It’s only Monday, but I’m pretty confident this piece in The New York Times yesterday will be the must-read of the week.
Journalist Michael Lewis and hedge fund manager/author David Einhorn teamed up to crank out, with the gift of nearly a page of space in the Week in Review section, a cogent and easy-to-read synopsis of what’s wrong with the financial system and what needs to be done to fix it.
In discussing Harry Markopolos, who blew the whistle on Madoff loudly, repeatedly, and convincingly, Lewis and Einhorn write:
What’s interesting about the Madoff scandal, in retrospect, is how little interest anyone inside the financial system had in exposing it. It wasn’t just Harry Markopolos who smelled a rat. As Mr. Markopolos explained in his letter, Goldman Sachs was refusing to do business with Mr. Madoff; many others doubted Mr. Madoff’s profits or assumed he was front-running his customers and steered clear of him. Between the lines, Mr. Markopolos hinted that even some of Mr. Madoff’s investors may have suspected that they were the beneficiaries of a scam. After all, it wasn’t all that hard to see that the profits were too good to be true. Some of Mr. Madoff’s investors may have reasoned that the worst that could happen to them, if the authorities put a stop to the front-running, was that a good thing would come to an end.
The Madoff scandal echoes a deeper absence inside our financial system, which has been undermined not merely by bad behavior but by the lack of checks and balances to discourage it. “Greed” doesn’t cut it as a satisfying explanation for the current financial crisis. Greed was necessary but insufficient; in any case, we are as likely to eliminate greed from our national character as we are lust and envy. The fixable problem isn’t the greed of the few but the misaligned interests of the many…
OUR financial catastrophe, like Bernard Madoff’s pyramid scheme, required all sorts of important, plugged-in people to sacrifice our collective long-term interests for short-term gain. The pressure to do this in today’s financial markets is immense. Obviously the greater the market pressure to excel in the short term, the greater the need for pressure from outside the market to consider the longer term. But that’s the problem: there is no longer any serious pressure from outside the market. The tyranny of the short term has extended itself with frightening ease into the entities that were meant to, one way or another, discipline Wall Street, and force it to consider its enlightened self-interest.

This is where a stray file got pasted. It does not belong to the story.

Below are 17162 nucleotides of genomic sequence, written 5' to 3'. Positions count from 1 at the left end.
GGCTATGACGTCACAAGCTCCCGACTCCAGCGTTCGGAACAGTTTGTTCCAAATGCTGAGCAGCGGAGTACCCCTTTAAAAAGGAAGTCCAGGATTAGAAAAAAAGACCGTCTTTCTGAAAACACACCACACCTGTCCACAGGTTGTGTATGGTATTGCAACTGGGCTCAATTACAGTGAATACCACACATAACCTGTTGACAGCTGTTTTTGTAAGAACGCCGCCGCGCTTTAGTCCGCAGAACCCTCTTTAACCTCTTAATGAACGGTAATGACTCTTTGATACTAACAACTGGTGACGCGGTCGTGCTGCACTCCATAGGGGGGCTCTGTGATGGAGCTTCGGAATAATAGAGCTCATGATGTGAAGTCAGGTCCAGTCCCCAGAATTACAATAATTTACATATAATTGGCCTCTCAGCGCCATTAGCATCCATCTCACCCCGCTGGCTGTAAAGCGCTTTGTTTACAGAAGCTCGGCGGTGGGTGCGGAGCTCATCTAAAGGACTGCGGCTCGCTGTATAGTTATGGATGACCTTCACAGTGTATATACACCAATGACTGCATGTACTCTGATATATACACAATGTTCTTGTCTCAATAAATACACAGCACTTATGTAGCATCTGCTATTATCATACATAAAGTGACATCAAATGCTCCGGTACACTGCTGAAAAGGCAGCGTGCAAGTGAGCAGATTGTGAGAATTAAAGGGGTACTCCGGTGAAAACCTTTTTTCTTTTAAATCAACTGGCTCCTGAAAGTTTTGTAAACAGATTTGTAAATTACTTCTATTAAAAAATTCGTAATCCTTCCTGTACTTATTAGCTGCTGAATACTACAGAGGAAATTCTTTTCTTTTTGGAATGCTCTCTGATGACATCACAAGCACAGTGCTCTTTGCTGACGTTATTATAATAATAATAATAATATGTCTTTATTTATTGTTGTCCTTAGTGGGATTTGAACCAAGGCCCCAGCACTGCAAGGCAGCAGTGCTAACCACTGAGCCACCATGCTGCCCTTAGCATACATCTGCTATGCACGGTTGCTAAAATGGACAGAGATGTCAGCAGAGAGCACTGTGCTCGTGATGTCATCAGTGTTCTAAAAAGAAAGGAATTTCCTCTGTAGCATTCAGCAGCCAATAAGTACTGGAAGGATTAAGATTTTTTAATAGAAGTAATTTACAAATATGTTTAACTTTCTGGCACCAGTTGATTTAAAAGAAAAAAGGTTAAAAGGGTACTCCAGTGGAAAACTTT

The authors correctly lay a heap of the blame at the feet of the credit-ratings agencies such as Moody’s, and recommend that they be essentially done away with in their current form because of the perverse incentives and conflicts of interest inherent in a model that has firms with a quasi-regulatory function paid by the firms they’re supposed to regulate.
Another helping of blame goes, of course, to the SEC, and the authors cleverly endeavor to explain why it’s been so dysfunctional (besides the whole administration philosophy that would naturally water down its functionality):
IT’S not hard to see why the S.E.C. behaves as it does. If you work for the enforcement division of the S.E.C. you probably know in the back of your mind, and in the front too, that if you maintain good relations with Wall Street you might soon be paid huge sums of money to be employed by it.
The commission’s most recent director of enforcement is the general counsel at JPMorgan Chase; the enforcement chief before him became general counsel at Deutsche Bank; and one of his predecessors became a managing director for Credit Suisse before moving on to Morgan Stanley. A casual observer could be forgiven for thinking that the whole point of landing the job as the S.E.C.’s director of enforcement is to position oneself for the better paying one on Wall Street.